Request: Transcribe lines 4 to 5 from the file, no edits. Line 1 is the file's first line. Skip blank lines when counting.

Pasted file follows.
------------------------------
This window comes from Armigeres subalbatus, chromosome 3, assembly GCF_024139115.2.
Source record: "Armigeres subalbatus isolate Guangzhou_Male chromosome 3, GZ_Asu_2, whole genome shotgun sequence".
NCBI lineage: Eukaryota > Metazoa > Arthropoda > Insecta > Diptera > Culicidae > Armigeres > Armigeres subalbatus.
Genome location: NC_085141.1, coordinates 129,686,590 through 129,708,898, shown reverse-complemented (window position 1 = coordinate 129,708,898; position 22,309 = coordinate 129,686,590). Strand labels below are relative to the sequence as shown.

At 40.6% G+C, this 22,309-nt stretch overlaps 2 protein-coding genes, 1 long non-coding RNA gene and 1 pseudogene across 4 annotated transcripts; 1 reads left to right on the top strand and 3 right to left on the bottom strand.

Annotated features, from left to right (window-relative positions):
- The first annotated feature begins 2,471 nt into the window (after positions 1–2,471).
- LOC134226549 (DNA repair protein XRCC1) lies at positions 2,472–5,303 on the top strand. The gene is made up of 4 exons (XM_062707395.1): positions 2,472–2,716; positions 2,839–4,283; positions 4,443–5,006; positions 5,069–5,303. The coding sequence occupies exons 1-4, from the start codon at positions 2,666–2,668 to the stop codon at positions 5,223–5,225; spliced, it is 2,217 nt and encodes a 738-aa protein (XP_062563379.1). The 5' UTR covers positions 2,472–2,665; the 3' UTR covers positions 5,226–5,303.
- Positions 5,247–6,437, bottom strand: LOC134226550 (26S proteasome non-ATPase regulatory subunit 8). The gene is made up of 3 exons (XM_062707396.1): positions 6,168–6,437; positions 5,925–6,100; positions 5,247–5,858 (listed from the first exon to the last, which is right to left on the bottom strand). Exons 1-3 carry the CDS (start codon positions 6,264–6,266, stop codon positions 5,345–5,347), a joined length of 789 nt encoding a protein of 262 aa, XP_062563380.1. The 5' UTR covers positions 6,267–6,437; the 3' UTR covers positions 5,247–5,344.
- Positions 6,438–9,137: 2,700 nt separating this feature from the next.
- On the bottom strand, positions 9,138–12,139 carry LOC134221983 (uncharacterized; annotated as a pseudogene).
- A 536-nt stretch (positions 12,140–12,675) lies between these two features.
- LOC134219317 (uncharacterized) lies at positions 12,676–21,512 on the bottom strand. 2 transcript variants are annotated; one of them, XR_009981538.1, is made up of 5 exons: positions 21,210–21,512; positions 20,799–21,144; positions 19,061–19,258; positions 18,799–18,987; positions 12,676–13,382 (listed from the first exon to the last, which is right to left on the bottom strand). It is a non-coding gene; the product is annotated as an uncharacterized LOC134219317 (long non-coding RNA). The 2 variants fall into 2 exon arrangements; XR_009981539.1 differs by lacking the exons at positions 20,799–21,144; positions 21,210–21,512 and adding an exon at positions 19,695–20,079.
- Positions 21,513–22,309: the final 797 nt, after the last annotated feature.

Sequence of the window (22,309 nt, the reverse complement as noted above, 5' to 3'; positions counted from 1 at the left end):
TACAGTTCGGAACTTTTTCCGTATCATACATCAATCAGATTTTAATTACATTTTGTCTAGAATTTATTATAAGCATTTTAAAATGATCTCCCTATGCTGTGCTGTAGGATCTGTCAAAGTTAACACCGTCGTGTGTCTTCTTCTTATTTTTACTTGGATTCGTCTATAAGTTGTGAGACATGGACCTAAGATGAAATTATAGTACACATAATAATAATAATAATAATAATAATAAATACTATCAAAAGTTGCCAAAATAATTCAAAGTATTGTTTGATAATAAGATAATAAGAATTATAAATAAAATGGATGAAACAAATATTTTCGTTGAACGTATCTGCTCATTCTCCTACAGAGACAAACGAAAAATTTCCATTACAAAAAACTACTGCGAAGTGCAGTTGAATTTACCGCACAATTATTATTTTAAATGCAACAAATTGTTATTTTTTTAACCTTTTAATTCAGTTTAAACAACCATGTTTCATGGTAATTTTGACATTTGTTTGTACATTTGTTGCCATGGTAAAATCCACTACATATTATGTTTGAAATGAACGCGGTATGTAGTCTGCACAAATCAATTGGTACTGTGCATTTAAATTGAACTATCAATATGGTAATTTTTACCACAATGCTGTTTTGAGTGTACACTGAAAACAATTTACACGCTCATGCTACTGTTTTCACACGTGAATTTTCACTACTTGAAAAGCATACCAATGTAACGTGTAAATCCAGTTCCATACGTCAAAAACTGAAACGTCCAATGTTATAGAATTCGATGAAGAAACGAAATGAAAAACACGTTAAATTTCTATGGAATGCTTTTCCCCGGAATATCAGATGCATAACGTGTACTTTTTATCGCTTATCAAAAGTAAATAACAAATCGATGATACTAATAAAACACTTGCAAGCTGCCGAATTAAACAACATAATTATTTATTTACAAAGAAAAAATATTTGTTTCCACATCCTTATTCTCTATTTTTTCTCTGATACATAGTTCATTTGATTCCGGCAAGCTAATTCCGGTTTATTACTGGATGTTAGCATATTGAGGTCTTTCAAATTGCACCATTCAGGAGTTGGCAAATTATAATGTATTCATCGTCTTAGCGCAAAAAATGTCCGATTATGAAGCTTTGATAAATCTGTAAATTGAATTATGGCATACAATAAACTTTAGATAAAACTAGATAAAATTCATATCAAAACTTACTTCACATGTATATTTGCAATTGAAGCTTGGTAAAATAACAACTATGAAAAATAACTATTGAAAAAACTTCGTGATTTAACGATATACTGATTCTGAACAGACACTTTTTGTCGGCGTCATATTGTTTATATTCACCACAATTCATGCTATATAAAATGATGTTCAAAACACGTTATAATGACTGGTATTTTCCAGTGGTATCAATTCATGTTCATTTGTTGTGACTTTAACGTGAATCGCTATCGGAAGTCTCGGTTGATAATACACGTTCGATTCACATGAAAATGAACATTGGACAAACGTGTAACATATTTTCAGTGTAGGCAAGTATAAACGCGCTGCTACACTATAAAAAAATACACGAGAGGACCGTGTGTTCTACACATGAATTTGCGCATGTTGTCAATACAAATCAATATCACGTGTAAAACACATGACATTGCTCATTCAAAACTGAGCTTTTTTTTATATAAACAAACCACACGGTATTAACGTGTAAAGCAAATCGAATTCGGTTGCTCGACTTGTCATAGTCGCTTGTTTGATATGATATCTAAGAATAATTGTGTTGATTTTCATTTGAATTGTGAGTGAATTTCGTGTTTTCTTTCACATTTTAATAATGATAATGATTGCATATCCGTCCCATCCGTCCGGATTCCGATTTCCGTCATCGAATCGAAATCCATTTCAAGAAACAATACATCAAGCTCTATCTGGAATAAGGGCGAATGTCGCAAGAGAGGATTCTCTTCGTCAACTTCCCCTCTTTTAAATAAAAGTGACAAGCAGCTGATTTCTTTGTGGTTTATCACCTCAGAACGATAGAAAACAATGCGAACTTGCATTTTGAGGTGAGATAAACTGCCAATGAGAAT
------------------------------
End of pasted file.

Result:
Genome location: NC_085141.1, coordinates 129,686,590 through 129,708,898, shown reverse-complemented (window position 1 = coordinate 129,708,898; position 22,309 = coordinate 129,686,590). Strand labels below are relative to the sequence as shown.

At 40.6% G+C, this 22,309-nt stretch overlaps 2 protein-coding genes, 1 long non-coding RNA gene and 1 pseudogene across 4 annotated transcripts; 1 reads left to right on the top strand and 3 right to left on the bottom strand.